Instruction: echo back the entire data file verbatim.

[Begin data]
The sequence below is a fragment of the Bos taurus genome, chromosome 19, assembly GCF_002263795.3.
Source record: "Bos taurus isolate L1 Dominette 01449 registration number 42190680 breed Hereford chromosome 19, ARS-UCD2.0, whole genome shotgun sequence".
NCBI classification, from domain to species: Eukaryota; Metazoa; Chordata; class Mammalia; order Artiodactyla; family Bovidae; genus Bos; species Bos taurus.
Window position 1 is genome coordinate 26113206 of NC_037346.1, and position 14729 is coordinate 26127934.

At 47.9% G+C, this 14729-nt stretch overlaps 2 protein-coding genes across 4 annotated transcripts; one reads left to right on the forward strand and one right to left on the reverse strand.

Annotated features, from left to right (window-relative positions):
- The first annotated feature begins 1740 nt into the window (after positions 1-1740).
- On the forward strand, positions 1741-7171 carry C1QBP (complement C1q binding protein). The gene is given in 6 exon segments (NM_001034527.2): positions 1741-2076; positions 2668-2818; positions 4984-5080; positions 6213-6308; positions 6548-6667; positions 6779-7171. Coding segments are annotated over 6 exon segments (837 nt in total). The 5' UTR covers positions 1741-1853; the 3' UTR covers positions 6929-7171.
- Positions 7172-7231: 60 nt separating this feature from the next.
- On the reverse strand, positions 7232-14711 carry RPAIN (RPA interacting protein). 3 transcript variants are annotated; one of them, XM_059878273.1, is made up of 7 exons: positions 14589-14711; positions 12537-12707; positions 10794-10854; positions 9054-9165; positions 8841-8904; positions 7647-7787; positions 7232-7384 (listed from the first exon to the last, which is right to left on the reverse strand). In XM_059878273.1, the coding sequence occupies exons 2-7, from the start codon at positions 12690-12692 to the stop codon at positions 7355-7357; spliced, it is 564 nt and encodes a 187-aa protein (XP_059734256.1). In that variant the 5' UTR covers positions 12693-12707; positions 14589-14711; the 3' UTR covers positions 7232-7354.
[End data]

The sequence below is a fragment of the Bos taurus genome, chromosome 19, assembly GCF_002263795.3.
Source record: "Bos taurus isolate L1 Dominette 01449 registration number 42190680 breed Hereford chromosome 19, ARS-UCD2.0, whole genome shotgun sequence".
NCBI classification, from domain to species: Eukaryota; Metazoa; Chordata; class Mammalia; order Artiodactyla; family Bovidae; genus Bos; species Bos taurus.
Window position 1 is genome coordinate 26113206 of NC_037346.1, and position 14729 is coordinate 26127934.

At 47.9% G+C, this 14729-nt stretch overlaps 2 protein-coding genes across 4 annotated transcripts; one reads left to right on the forward strand and one right to left on the reverse strand.

Annotated features, from left to right (window-relative positions):
- The first annotated feature begins 1740 nt into the window (after positions 1-1740).
- On the forward strand, positions 1741-7171 carry C1QBP (complement C1q binding protein). The gene is given in 6 exon segments (NM_001034527.2): positions 1741-2076; positions 2668-2818; positions 4984-5080; positions 6213-6308; positions 6548-6667; positions 6779-7171. Coding segments are annotated over 6 exon segments (837 nt in total). The 5' UTR covers positions 1741-1853; the 3' UTR covers positions 6929-7171.
- Positions 7172-7231: 60 nt separating this feature from the next.
- On the reverse strand, positions 7232-14711 carry RPAIN (RPA interacting protein). 3 transcript variants are annotated; one of them, XM_059878273.1, is made up of 7 exons: positions 14589-14711; positions 12537-12707; positions 10794-10854; positions 9054-9165; positions 8841-8904; positions 7647-7787; positions 7232-7384 (listed from the first exon to the last, which is right to left on the reverse strand). In XM_059878273.1, the coding sequence occupies exons 2-7, from the start codon at positions 12690-12692 to the stop codon at positions 7355-7357; spliced, it is 564 nt and encodes a 187-aa protein (XP_059734256.1). In that variant the 5' UTR covers positions 12693-12707; positions 14589-14711; the 3' UTR covers positions 7232-7354.